Writing Women Into Jazz History: A Movement
By Sarah Milligan
This piece was originally posted on Sarah's blog, where you can find more of her work highlighting women in jazz.
Growing up, we all learn about jazz greats like Charlie Parker, John Coltrane, Ron Carter, Miles Davis, Louis Armstrong, Bill Evans, Dizzie Gillespie and so on and so on. Yes, they are all great musicians, but how many of them (excluding vocalists) are actually female? Depending on the person, there may be one or two names thrown in there like Esperanza Spalding or Maria Schneider, but one things those names have in common is that they are modern compared to Louis Armstrong or Charlie Parker. Now, I get that until the 70's or 80's women were rarely respected as jazz musicians. It was taught that jazz was a dirty scene that wasn’t lady-like enough for the women to be present, and if a woman was present she was the “eye-candy” singer. I get it. It’s awful, but I get it. The thing that irks me the most though, is that today it is 2018 and women have rights. Most of the time I could stand next to a male horn player and young adults won’t bat an eye.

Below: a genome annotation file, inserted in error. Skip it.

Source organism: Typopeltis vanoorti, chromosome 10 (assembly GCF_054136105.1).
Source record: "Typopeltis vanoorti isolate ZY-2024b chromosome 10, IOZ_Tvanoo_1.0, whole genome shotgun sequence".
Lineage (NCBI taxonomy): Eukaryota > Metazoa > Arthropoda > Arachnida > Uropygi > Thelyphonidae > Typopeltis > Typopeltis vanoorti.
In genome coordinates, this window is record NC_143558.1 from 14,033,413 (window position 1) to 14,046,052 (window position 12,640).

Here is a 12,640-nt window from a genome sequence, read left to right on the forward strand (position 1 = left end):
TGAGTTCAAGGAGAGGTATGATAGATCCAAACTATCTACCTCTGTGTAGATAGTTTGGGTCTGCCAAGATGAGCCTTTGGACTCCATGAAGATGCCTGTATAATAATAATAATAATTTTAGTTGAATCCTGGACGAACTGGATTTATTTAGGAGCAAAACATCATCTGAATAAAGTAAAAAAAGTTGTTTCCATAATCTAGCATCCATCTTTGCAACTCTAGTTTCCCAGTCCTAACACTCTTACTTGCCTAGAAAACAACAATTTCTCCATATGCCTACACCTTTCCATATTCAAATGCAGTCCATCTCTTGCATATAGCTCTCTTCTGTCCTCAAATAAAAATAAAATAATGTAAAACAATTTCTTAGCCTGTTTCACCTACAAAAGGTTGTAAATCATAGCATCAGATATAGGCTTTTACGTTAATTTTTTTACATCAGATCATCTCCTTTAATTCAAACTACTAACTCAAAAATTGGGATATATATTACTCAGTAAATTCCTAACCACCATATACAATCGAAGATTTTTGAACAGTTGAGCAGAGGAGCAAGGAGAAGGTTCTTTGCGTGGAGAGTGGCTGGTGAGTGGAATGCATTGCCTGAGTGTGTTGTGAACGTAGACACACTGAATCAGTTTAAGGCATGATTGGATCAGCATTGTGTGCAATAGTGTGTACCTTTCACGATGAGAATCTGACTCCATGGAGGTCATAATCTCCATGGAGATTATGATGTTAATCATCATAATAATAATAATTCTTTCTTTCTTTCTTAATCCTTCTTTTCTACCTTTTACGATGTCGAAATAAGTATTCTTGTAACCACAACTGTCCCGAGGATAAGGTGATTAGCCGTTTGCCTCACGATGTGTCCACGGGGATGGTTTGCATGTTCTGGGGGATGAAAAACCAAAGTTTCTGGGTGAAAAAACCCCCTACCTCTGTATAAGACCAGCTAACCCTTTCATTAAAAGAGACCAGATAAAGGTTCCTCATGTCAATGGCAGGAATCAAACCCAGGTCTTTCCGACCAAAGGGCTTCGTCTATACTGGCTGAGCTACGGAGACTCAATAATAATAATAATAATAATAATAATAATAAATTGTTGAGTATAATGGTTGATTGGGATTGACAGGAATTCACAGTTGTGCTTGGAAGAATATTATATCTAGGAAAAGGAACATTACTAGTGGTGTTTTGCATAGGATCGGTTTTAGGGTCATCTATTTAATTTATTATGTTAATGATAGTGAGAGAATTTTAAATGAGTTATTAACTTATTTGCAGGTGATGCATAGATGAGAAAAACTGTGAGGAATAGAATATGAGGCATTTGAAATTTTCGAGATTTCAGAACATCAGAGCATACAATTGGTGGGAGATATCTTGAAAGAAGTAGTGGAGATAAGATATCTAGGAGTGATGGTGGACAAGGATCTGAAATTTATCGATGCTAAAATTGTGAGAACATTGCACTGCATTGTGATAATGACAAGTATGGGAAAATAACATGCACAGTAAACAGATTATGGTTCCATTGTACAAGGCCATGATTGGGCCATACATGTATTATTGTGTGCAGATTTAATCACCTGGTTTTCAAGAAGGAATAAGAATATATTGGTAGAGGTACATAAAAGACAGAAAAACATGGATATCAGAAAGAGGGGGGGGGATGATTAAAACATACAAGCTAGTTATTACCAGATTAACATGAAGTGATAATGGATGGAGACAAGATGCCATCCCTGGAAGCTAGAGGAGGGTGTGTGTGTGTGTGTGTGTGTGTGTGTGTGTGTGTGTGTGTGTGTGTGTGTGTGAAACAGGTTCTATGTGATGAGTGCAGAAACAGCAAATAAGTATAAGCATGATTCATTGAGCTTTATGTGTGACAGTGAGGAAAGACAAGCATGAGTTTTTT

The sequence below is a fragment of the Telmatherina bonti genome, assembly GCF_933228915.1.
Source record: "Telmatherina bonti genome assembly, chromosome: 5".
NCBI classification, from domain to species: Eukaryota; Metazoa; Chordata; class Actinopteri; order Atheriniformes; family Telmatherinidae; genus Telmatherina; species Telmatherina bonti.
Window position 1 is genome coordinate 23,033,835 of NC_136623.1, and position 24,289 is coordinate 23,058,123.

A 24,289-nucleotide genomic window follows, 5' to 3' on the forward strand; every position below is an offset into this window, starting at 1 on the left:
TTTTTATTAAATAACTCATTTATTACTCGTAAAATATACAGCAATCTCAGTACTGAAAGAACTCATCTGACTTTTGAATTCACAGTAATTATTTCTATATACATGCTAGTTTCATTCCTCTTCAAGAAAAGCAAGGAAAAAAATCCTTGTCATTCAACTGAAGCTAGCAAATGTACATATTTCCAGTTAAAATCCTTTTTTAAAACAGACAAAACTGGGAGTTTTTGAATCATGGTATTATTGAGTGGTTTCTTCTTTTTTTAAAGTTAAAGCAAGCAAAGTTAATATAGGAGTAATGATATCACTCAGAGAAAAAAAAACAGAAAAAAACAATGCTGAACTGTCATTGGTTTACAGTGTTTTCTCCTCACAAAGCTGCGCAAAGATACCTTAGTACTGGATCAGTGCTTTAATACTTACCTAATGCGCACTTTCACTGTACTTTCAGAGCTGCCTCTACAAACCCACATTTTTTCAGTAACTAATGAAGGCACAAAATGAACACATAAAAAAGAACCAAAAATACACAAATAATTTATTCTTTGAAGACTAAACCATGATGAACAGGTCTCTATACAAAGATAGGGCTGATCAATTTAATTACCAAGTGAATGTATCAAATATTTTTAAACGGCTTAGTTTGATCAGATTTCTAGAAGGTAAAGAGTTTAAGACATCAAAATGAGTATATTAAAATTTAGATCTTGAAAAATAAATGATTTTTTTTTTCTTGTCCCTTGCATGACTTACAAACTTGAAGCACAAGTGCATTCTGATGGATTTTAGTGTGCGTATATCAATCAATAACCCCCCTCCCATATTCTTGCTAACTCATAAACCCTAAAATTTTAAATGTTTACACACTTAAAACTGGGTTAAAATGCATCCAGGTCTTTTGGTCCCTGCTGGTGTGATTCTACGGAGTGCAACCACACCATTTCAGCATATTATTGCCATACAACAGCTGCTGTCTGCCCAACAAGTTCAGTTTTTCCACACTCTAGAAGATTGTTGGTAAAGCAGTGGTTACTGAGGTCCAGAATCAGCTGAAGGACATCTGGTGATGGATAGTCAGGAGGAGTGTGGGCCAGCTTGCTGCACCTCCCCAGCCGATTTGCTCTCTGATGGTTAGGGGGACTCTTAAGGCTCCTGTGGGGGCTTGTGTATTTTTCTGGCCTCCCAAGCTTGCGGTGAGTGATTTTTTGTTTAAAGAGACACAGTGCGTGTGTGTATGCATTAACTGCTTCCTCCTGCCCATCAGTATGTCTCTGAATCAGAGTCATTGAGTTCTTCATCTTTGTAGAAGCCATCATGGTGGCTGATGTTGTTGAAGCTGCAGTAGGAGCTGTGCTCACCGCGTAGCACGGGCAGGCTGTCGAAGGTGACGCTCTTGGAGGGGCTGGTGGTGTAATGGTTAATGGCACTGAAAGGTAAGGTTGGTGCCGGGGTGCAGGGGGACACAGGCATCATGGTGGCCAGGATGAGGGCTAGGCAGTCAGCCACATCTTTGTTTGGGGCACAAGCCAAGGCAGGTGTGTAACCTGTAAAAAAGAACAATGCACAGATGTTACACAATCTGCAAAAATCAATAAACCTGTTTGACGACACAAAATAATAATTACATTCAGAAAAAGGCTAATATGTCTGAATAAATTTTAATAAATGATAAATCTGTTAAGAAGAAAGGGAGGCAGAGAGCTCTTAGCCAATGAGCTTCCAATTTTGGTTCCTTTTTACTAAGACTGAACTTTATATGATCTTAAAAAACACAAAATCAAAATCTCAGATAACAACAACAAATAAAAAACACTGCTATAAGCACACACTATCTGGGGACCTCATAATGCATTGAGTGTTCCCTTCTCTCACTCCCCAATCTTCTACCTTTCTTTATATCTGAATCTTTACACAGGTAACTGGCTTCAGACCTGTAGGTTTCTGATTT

Many scholars of jazz have dug into history looking for the marks women left on jazz and have found them! We have Melba Liston, who was one of Dizzie Gillespie’s writers and arrangers. Mary Lou Williams, composer/ pianist who swung the band like no other. Lil Hardin Armstrong, who was a pianist/ composer/ leader of the Hot Five band before Louis Armstrong took leadership. Vi Redd who was considered to be just as good as Charlie Parker. Clora Bryant, who Dizzie Gillespie considered to be Louis Armstrong and Lee Morgan in one package. All of these women were never written down as the greats in jazz history, yet we know about them today and still aren’t teaching them as a part of history. It may take one chapter at a time, but I say, let’s rewrite the books and give these women the recognition they deserve.